The Cubs have also greatly beefed up their front office, spending just under $4 million a year on Theo Epstein and presumably near $2 million a year on Jed Hoyer (which probably cancels out what Jim Hendry was making).
In addition to the two head honchos, they’ve nearly tripled their front office staff and have hired Bloomberg Sports to create a custom statistical analysis program. I’ve estimate new, non-Thoyer front office spending at $3 million/year. Also included in the “other” column below is the $8 million Dominican baseball academy.
How Has Spending Changed in Relation to Attendance Revenue?
Simply put, it has changed by relatively little. The difference in total team spending and estimated ticket revenue compared to peak 2010 values has never been greater than $16.4 million, and has been as low as $3.7 million. In other words, team spending has fallen at a rate quite similar to ticket revenue.
This, to me, looks like evidence that the Cubs actually have reinvested as much revenue into the team as they can. As public confidence that the Cubs will eventually spend money with the creation of new revenue streams dwindles, this is the table that gives me hope.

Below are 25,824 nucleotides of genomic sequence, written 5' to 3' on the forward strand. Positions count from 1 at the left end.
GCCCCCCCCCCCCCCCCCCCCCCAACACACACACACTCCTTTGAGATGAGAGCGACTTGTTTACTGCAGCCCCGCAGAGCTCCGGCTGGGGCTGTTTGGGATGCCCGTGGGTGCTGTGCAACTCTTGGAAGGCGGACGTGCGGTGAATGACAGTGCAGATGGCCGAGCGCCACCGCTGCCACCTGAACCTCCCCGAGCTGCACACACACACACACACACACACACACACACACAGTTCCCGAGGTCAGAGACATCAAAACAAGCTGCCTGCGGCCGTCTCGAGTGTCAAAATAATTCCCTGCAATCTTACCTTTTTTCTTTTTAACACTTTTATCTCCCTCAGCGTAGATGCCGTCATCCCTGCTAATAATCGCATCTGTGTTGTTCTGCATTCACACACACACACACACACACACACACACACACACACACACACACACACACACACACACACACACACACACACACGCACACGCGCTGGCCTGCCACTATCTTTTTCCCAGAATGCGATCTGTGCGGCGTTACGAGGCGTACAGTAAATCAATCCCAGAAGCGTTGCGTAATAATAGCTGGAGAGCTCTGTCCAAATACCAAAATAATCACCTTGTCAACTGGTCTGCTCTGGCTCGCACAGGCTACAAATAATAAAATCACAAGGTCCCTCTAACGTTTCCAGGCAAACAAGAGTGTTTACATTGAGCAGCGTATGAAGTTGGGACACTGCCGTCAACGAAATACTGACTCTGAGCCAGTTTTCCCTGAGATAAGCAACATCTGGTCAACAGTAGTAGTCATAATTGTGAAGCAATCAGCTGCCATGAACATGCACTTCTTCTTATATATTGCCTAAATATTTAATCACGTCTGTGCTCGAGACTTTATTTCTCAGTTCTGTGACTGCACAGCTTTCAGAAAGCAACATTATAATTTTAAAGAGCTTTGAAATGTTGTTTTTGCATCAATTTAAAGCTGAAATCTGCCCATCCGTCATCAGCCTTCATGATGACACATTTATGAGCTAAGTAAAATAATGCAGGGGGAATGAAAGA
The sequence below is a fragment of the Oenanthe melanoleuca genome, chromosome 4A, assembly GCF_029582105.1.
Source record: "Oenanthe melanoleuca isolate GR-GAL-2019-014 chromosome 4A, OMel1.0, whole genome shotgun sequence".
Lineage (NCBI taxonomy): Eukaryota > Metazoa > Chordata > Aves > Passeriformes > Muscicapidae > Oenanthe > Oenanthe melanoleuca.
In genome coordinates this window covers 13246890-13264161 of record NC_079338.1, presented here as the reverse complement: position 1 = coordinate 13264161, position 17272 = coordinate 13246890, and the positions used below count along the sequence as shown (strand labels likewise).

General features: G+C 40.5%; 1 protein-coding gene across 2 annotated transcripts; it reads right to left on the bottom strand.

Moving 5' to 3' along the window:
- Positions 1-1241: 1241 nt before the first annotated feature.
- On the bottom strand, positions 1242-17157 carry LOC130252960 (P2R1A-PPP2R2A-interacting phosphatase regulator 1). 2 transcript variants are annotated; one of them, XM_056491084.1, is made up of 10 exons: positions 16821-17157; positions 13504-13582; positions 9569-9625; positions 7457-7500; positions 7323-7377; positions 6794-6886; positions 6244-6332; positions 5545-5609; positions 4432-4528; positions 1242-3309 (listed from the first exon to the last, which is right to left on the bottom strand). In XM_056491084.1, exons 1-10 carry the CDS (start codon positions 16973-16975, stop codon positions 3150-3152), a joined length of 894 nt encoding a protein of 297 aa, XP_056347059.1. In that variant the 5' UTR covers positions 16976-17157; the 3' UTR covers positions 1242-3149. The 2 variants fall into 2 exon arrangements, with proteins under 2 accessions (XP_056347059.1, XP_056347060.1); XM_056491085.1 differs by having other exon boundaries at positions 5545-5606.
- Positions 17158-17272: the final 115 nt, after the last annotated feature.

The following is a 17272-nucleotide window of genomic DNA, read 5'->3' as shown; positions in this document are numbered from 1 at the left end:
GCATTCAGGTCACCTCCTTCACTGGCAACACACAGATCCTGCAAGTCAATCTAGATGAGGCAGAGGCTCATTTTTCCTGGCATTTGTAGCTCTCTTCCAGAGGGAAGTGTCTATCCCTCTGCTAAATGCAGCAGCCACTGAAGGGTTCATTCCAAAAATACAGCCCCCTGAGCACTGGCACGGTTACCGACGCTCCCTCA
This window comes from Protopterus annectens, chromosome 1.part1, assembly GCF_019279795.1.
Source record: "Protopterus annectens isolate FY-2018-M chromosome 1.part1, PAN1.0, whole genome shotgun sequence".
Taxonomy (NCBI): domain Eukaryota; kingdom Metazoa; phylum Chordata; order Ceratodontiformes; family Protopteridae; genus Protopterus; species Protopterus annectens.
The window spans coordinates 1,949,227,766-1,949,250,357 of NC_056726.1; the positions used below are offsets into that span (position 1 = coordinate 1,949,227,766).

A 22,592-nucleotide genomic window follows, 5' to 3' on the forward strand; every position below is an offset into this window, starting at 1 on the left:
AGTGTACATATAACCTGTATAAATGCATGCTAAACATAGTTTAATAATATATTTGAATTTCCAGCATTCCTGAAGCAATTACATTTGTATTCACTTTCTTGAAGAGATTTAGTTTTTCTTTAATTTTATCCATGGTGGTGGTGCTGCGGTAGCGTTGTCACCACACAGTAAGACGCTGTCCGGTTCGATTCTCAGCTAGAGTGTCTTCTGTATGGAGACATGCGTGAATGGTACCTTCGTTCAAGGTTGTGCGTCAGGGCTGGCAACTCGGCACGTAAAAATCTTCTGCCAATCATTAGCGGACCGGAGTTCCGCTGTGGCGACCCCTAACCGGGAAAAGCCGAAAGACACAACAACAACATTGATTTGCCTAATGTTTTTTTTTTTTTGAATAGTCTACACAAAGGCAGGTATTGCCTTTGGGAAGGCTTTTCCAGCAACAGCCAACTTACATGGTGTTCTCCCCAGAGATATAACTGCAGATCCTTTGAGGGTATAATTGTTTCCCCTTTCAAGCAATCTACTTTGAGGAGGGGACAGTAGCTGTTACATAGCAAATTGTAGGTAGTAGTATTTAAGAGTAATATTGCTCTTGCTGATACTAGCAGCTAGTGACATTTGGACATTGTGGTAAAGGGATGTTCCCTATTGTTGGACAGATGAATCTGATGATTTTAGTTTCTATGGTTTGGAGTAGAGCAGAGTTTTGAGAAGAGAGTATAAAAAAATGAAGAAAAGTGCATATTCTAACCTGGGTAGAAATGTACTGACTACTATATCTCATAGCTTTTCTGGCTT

Furthermore, if you look at the total team spending charts and think, “but what if they’d signed Anibal Sanchez in 2012?” like I do, then the chart looks like this:
Yes, that’s the Cubs actually spending more than what they spent in 2010. In the face of declining attendance, Ricketts was still willing to spend more than what he’d deemed “unsustainable” in 2010.
This may be because this was the exact type of pitcher the front office wanted to spend on, so we don’t know if Ricketts was willing to spend that money elsewhere (given that they barely spent on any other players outside of Jackson, this seems likely).
The Cubs have been handicapped by the Tribune Company’s failures to maximize TV and radio deals in the past, their failures to modernize Wrigley Field, and their failures to construct a team built for long term success.
If they can generate as much revenue through renovations and new TV deals as we all hope, I believe the Cubs will be spending quite a bit of money to place proven players around their home-grown talent.